Tuesday, November 5, 2013

Writing About Your Hometown

Margaret Randall talked a lot about her desire to return to her hometown, which helped inspire her to write "My Town." While I was born in Omaha, I feel like Las Vegas is my hometown. Up until very recently, I never thought to write about those experiences growing up away from the Strip and what pop culture obsesses over in Vegas. It got me thinking about the things I did want to discuss: Red Rock Canyon, the Spaghetti Bowl of highways around the Strip, a summer job working on the Strip, etc.

What do you guys think you would concentrate on if you were to write a short memoir about your hometown?


  1. That's a really interesting question for me. I was born and raised in Aurora, CO until I was 12, and I'm very grateful for a good childhood there. Thinking about your question, I realized that what defines childhood in Aurora for me are the sunsets.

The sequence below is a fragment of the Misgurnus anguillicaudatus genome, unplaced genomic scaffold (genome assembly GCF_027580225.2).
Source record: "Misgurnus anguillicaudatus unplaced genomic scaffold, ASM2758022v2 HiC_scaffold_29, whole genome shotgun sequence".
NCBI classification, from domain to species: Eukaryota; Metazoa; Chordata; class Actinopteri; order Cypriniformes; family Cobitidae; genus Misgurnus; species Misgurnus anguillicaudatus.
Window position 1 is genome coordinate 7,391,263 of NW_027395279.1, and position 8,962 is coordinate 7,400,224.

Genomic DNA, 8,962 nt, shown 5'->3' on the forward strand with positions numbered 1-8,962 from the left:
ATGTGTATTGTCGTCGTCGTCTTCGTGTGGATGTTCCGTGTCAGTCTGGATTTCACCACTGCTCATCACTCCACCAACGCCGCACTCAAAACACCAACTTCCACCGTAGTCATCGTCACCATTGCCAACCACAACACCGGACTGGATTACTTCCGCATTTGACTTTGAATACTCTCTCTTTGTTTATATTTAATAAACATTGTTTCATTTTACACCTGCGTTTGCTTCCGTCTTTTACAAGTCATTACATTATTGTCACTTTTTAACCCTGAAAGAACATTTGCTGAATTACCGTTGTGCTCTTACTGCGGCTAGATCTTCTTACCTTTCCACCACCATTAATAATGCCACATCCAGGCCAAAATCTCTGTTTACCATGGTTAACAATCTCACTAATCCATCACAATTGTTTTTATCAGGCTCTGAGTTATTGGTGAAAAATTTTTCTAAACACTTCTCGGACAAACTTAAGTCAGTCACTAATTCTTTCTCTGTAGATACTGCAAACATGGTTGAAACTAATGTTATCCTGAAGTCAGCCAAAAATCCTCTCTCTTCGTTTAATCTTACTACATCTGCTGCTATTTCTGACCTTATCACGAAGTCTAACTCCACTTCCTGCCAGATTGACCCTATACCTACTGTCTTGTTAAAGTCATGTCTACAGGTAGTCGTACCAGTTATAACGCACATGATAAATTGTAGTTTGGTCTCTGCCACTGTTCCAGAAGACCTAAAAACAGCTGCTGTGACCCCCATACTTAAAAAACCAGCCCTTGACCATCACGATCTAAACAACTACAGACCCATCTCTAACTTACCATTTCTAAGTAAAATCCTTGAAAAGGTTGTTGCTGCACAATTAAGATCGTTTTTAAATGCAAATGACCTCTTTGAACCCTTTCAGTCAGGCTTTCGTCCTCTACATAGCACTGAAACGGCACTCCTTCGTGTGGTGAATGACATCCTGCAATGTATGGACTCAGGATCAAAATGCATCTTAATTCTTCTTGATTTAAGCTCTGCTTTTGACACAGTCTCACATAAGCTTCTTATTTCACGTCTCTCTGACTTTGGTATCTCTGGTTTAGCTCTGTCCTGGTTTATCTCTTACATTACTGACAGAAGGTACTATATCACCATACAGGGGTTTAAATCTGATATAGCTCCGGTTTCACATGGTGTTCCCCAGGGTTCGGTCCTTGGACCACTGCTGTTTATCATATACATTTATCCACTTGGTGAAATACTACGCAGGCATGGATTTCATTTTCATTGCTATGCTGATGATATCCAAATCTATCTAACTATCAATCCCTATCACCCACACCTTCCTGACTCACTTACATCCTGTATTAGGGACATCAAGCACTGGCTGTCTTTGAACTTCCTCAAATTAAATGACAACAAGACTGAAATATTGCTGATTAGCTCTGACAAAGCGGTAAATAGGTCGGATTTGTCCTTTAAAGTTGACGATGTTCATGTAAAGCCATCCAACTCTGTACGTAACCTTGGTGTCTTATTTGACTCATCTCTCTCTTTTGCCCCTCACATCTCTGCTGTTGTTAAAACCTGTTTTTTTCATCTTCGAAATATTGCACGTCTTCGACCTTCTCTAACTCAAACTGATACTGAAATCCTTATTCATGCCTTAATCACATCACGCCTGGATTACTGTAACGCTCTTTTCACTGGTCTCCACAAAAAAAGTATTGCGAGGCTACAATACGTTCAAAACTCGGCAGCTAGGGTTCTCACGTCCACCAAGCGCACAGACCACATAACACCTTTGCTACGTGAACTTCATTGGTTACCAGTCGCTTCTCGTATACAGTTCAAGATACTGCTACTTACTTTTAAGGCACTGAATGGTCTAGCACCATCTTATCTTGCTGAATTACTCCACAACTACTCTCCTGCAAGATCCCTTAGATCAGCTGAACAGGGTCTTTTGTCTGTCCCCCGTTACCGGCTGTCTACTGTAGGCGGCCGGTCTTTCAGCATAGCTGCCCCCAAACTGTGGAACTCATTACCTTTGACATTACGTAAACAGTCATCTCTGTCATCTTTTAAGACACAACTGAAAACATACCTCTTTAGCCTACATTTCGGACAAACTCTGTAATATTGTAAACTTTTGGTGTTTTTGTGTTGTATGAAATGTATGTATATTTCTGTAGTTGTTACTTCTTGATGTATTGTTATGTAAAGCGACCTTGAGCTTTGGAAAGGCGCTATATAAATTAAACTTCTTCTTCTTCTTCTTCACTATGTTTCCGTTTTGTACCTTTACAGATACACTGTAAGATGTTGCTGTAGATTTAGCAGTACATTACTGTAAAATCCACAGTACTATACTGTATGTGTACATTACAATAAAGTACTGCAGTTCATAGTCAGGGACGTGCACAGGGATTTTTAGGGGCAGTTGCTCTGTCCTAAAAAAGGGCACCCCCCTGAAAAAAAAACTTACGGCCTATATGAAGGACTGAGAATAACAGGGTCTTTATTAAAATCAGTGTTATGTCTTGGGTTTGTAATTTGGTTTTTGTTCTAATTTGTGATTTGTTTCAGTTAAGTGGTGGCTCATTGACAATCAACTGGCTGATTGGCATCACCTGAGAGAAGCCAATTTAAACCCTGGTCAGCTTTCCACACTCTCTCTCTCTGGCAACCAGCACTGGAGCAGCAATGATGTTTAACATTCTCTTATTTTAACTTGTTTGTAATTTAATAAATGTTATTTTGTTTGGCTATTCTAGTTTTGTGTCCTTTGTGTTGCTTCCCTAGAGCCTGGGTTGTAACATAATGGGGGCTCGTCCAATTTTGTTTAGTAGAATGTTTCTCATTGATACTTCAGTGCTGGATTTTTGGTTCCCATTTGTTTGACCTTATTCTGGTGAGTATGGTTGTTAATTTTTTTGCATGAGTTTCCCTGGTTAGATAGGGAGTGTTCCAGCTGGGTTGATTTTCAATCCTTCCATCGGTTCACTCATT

In a hypothetical memoir about my time there, I would concentrate on the times I tagged along with my older brother as he drove around in the late afternoon, to Angelo's (the CD store), to Albertson's, to his best friend's house, listening to his music blast through the stereo while the sunset streamed in through the car windows.
    I would also concentrate on standing in my back yard, and the way the sun used to hit the lush green grass and the leaves on the cottonwood trees as it set behind the pink and orange clouds covering the mountains in the evening. (Mountains are in the west in Colorado.)